Last week I gave my 17-year-old daughter the speech about how when something looks too good to be true, it usually is. A teenager’s life is certainly challenging and doesn’t need to be complicated by Internet scams, Lance Armstrong-type role models, and cyber-boyfriends who don’t really exist. This made me think about a building material that has proven to defy this principle.
I have been in the wood window business for 26 years and have been very dismayed at the poor quality of manufactured windows in the United States. As a result, my company is constantly searching for better finishes, exterior cladding methods, preservative treatments, and more durable wood species. It was in this quest that we ran across a wood called Accoya. The website said the wood is guaranteed to last 50 years unfinished above ground and is more durable than teak. Normally I would have just laughed and then placed another order for mahogany, but the fact that the product has been used in Europe for the past 75 years piqued my interest.
Accoya is radiata pine that is subjected to a proprietary non-toxic process that permanently changes the molecular structure of the wood. Accoya is based on acetylated wood technology which is a process that impregnates wood with acetic anhydride, which is similar to a very strong vinegar. This produces a wood that smells like the salad I had last weekend. The process involves placing the lumber into massive pressure vessels and forcing acetic anhydride under immense pressure into the very core of the wood. This process is then reversed and a vacuum removes 99.7% of the liquid from the wood, leaving the radiata pine permanently altered. The resulting product is a wood that absorbs water, but doesn’t swell up in the process so its dimensionally stable, impregnable to fungi, and not attractive to insects. Sounds too good to be true, doesn’t it?
The engineers at Re-View put the product through our own testing regimen to see if we might consider it for window fabrication. We took sample wood blocks of Accoya and tested the internal moisture content and measured the outside dimensions with a micrometer. We then submersed the wood blocks into a bucket of water for 30 days. When we removed the blocks and tested the moisture and dimensions, nothing had changed. That single test convinced our team that this wood had serious potential.
Our next step was to see how the wood reacted to all of the other products that come into contact with the wood. Of primary importance was how different finishes reacted to the acetylated wood. Sherwin Williams conducted a series of tests and determined that the best combination of exterior finishes was an oil-based primer with an acrylic latex intermediate and final finish. The wood was exposed to 1540 hours of testing in a humidity chamber and freeze/thaw cycles from -5F to 120F. The finishes passed with flying colors. One thing we did discover is that the wide grain pattern of the radiata pine is not very suitable for an interior stain application. Accoya has recently made improvements by introducing an acetylated alder option that stains much better than the radiata.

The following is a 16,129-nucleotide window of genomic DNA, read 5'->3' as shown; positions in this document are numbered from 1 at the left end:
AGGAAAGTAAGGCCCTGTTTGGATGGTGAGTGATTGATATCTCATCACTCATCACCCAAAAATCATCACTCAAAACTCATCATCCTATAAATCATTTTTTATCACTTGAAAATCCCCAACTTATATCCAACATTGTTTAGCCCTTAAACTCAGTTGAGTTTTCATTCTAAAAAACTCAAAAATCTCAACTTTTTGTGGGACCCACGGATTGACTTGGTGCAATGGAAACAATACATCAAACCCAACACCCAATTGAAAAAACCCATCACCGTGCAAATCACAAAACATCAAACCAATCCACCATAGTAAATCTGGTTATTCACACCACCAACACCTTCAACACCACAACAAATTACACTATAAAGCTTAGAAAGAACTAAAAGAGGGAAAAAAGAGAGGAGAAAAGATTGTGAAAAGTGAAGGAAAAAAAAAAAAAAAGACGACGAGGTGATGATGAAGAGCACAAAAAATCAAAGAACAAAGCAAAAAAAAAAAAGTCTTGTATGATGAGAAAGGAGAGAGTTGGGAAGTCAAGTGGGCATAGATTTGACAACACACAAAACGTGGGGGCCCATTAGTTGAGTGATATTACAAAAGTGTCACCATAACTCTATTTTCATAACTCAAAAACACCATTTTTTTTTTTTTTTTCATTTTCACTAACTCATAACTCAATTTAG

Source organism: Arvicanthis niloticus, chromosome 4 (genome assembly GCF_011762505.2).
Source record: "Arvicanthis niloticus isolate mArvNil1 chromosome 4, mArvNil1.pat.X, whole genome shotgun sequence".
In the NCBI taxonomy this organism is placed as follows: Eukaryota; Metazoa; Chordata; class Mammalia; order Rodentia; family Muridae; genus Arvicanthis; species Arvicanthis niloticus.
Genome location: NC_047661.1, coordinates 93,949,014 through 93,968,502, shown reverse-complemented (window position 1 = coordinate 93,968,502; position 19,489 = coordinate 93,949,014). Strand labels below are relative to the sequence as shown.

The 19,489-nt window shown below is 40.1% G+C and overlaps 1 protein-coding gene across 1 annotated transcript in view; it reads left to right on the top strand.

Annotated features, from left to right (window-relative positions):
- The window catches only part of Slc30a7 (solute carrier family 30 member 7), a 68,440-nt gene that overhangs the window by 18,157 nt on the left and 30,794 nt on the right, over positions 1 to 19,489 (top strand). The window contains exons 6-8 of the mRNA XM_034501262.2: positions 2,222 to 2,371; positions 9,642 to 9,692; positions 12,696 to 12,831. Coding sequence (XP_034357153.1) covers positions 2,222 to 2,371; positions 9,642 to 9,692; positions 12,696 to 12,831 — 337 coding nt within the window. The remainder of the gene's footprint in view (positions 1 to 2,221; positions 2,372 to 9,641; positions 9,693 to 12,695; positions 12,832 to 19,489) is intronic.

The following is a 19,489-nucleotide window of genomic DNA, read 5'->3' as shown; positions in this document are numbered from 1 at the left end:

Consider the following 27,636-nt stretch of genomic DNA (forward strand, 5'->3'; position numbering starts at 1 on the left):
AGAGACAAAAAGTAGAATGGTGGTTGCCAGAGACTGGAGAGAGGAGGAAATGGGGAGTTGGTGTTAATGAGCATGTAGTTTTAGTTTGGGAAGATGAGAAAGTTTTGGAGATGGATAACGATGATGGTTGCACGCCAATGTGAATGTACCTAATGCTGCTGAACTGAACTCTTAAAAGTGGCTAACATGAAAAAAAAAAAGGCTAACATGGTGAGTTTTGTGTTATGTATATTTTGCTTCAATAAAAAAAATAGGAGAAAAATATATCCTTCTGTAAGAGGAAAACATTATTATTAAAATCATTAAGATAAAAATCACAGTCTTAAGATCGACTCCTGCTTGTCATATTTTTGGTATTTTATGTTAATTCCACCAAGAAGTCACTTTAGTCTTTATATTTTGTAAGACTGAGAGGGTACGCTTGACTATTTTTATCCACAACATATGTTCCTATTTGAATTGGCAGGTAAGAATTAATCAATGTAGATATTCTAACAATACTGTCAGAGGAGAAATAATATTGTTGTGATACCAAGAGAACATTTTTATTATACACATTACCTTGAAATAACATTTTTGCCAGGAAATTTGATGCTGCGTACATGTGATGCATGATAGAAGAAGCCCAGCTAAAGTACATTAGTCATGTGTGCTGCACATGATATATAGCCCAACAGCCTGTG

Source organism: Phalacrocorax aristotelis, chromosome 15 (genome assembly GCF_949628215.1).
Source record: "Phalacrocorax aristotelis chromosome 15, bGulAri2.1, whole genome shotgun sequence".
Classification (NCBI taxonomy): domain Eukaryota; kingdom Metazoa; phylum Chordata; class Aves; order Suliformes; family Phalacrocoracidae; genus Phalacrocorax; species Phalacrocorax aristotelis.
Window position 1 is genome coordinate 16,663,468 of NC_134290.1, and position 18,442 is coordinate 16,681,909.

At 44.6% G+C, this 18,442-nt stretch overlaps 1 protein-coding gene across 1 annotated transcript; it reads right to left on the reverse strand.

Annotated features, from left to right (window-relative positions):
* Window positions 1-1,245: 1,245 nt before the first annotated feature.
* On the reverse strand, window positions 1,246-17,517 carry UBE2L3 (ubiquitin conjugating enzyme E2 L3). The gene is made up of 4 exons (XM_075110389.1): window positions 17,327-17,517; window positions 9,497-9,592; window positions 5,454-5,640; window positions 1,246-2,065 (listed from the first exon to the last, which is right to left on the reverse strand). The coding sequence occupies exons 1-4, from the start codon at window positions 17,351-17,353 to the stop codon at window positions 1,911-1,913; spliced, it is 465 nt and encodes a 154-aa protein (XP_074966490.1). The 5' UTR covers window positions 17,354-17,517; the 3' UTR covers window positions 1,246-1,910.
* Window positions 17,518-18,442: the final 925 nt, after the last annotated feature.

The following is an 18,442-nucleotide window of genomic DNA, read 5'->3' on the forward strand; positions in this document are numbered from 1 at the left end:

In addition to the testing of the finishes, our staff tested adhesives. We discovered that polyvinyl Acetate (PVA) based glue like the Titebond II and Titebond III, or the Gorilla Wood Glue products are not effective with Accoya. The best adhesive for joinery and glue ups of Accoya is a polyurethane-based glue. Gorilla Glue makes a good polyurethane adhesive so we had the company conduct adhesion tests using Gorilla Glue on a mortise and tenon joint. The polyurethane Gorilla Glue is a very effective bonding agent for the Accoya species.
Finally we tested different fasteners that are exposed to the Accoya. We found that only non-ferrous fasteners can be used with Accoya. The acetic anhydride used in making the wood will accelerate deterioration of typical steel or galvanized nails and screws. Since it is a good practice to only use stainless steel fasteners for exterior applications, this isn’t a problem.
Accoya is very nearly too good to be true. Our research, however, shows that this revolutionary wood provides the following:
1. Outstanding Durability – Accoya has a Class 1 rated durability that surpasses teak and has a 50 year warranty for above ground applications and 25 years below ground.
2. Dimensionally Stable – Since Accoya doesn’t absorb moisture, shrinking, swelling, and warping is dramatically reduced which makes it more compatible for fabrication and better performing in the field.
3. Insect Barrier – Since Accoya is indigestible to a wide range of insects including termites, it doesn’t need additional treatments that have a limited performance life.
4. Sustainable – Accoya comes from managed forests and is certified by FSC, PERC and other regional certification bodies.
5. Excellent Machinability – Accoya is made from either radiata pine or alder, both of which are great woods for machining.
Re-View has used Accoya on many national landmark projects. It is our intent to manufacture windows that will last 50-100 years, and we think Accoya is an excellent material to meet that goal. You can see some of the projects Re-View has done by looking at our Facebook page.